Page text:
National Treasures

Image of Twelve Devas, color on silk – 12 paintings (kept at Kyoto National Museum), splendidly colorful Buddhist paintings from the late Heian period

Landscape on Folding Screen, color on silk (Kyoto National Museum collection) - A screen that was placed in the training hall for esoteric ceremonies
Late Heian Period

Gohikeman (Nara National Museum collection)

Goudain Shinki (National Museum of Japanese History collection)

Sanpo Ekotoba (Tokyo National Museum collection)

Nyutoguho Junreikoki (in a private collection in Gifu Prefecture)

Ruijimyogisho (Tenri University Collection, stored at Tenri Central Library)

Important Cultural Properties
(Kyoto National Museum collection) Wooden Masks of the 12 Devas - 7 masks
(Nara National Museum collection) Shichidaiji Diary
(National Museum of Japanese History collection) Letters from Godaigoin
(MOA Museum of Art collection) Gumonji Mandala, color on silk; Dojikyo Mandala, color on silk; Shoson Zuzo; Den Hoshoshu Joso Zu; Kuyosei Zuzo; Ninnokyoho Zuzo; Taigen Myoo Zuzo; Mandala Collection, ink paintings; Hoshi Manadala Zu fragments; Cupronickel Vase; Saie Magemonoke; Black Lacquer Raden Raiban; Zatsugi Saie Karabitsu
(Tenri University Tenri Library collection) Kobunshosho scroll no. 11, Sezoku Genbun vol. 1, Ruijisandaikyaku no. 3, Sakubun Daitai, Kobun Kokyo, Mougyu (copy from Kouei Year 4), Mougyu (prefaces from Kenei Year 1 and Kenpo Year 6), Monzen no. 26
(In a private collection in Gifu Prefecture) Image of Enmaten, color on silk; Image of Aizen Myoo, color on silk; Horokaku Mandala, color on silk; Unryu Zu, by Oukyo MARUYAMA; Copper Statue of Standing Bodhisattva
(Private Collection) Butsugen Mandala, color on silk; Fugen Enmyo Zo, color on silk

Items That Have Lost Their Important Cultural Property Status

Wooden Statues of Standing Shitenno (installed in former Dining Hall) - When the Dining Hall burned down during the Last Kobo market on December 21, 1930, the 1000-Armed Kannon statue and the statues of Shitenno (all former National Treasures) that were housed there were damaged. The 1000-Armed Kannon retained its status as a former National Treasure, but the Shitenno lost theirs because the fire damage was severe. Although these Shitenno statues were charred black, they retained their shape. In 1993 work began to harden the surface of the statues by injecting synthetic resin, and they are now installed in the rebuilt Dining Hall. At over 3m tall, they are the largest Shitenno statues in Japan.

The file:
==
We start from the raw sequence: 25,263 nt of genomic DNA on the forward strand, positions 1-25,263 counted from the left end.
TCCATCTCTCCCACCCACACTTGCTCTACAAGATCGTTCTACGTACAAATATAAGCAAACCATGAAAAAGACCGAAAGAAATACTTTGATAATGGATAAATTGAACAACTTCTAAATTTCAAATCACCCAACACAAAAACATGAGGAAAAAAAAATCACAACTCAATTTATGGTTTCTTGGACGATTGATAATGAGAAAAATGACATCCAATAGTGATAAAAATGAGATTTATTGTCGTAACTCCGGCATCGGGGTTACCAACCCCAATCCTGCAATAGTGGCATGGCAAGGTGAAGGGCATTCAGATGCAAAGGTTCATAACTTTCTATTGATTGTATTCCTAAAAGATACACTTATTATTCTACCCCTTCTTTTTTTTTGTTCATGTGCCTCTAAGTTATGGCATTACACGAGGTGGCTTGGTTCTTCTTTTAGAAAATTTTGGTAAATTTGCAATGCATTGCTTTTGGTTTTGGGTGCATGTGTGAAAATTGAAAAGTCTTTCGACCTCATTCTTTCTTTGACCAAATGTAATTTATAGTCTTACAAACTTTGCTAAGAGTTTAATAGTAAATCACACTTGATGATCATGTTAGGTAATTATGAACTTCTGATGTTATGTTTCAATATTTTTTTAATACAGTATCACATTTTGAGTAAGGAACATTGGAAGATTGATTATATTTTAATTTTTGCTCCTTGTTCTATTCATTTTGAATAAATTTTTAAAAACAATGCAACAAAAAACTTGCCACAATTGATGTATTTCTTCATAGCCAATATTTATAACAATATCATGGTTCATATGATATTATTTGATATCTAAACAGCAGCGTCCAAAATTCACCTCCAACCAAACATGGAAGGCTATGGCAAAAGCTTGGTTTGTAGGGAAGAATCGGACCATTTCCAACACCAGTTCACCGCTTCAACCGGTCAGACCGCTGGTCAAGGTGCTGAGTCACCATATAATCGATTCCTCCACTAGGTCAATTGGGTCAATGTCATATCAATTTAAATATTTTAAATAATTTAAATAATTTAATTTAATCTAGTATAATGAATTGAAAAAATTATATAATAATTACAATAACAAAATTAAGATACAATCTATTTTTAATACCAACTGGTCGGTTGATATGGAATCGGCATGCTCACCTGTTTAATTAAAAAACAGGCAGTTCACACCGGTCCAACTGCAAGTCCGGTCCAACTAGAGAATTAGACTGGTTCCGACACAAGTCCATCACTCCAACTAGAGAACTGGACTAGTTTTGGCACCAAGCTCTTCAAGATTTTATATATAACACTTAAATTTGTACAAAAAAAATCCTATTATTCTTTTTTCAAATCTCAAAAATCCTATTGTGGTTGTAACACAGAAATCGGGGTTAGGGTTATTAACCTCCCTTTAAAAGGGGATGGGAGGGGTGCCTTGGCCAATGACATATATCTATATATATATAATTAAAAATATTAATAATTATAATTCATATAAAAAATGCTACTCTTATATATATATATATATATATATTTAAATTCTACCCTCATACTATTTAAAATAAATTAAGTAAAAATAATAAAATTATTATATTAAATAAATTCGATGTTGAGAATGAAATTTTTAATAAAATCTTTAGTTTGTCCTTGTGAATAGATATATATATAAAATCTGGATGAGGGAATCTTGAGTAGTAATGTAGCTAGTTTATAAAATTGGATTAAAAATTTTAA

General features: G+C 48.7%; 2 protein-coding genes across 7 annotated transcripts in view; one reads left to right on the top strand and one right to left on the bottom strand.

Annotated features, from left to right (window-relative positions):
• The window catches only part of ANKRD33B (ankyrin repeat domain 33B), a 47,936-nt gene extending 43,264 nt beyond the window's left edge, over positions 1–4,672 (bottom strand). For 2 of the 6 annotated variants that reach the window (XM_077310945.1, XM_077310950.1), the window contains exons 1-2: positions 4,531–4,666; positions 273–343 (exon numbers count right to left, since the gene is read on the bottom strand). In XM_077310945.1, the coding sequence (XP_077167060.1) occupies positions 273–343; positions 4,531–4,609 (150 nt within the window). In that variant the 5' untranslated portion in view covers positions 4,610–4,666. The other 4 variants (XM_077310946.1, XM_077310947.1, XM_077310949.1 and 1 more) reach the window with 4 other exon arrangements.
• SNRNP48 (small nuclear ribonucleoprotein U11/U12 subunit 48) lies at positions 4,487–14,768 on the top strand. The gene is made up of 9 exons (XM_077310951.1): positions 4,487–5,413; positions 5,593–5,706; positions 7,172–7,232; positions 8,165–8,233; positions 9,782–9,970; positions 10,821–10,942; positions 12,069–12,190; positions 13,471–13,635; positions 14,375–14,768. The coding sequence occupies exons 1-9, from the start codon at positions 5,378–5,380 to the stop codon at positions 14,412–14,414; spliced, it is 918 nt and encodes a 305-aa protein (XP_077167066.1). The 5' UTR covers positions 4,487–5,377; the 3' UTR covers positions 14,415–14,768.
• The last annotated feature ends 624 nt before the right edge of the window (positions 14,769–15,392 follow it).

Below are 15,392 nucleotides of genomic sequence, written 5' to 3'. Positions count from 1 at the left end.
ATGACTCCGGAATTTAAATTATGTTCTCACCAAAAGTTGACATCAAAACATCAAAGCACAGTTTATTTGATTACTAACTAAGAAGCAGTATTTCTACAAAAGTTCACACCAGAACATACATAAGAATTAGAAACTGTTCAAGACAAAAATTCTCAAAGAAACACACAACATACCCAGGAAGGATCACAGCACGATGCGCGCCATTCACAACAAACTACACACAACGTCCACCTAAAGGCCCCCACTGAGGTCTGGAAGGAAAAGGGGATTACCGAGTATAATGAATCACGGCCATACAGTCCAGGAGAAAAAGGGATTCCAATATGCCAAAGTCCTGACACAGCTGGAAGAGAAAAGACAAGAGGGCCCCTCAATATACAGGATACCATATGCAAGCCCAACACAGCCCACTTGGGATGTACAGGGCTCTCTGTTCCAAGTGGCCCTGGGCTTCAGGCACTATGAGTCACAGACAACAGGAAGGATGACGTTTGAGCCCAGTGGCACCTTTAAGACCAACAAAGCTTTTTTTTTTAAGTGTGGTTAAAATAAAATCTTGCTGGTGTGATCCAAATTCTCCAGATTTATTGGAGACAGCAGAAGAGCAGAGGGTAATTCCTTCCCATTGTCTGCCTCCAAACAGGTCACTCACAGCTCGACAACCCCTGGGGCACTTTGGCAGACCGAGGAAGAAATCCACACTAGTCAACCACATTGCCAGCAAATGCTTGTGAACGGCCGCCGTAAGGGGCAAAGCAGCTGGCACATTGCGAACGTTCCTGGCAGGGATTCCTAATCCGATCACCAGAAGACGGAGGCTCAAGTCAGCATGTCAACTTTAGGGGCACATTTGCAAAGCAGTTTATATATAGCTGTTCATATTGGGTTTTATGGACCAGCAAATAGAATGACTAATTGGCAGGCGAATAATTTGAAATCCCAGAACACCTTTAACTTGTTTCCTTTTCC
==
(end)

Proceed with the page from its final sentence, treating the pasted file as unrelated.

Kobo Market

On the 21st of every month a "Kobo Market" is opened in honor of Kobo Daishi, and it has the atmosphere of a temple festival. This market is affectionately referred to as "Kobo-san". An especially large number of people come for the "Last Kobo" on December 21st.

Reference Works

"To-ji" Engi
To-ji National Treasures Exhibit (Special Illustrated Edition) Edited by Kyoto National Museum, To-ji Temple, and Asahi Shimbun, 1995

Pilgrimage to Kyoto's Ancient Temples 1: To-ji By Ryotaro SHIBA and Ryuki WASHIO, Yasushi INOUE and Zenryu TSUKAMOTO, editors. Tankosha, 1976.

Shukan Asahi Hyakka: Japan's National Treasures No. 65-67. Asahi Shimbun, 1998

Encyclopedia of Japanese Historic Places: Place Names of Kyoto Heibonsha
Kadokawa Encyclopedia of Japanese Place Names: Kyoto Kadokawa Shoten
Encyclopedia of Japanese History Yoshikawa Kobunkan
Geijutsu Shincho Vol. 46 No. 7 "Open Up, To-ji!" special edition, 1995

The Daishi's Temple: To-ji Kyoogokoku-ji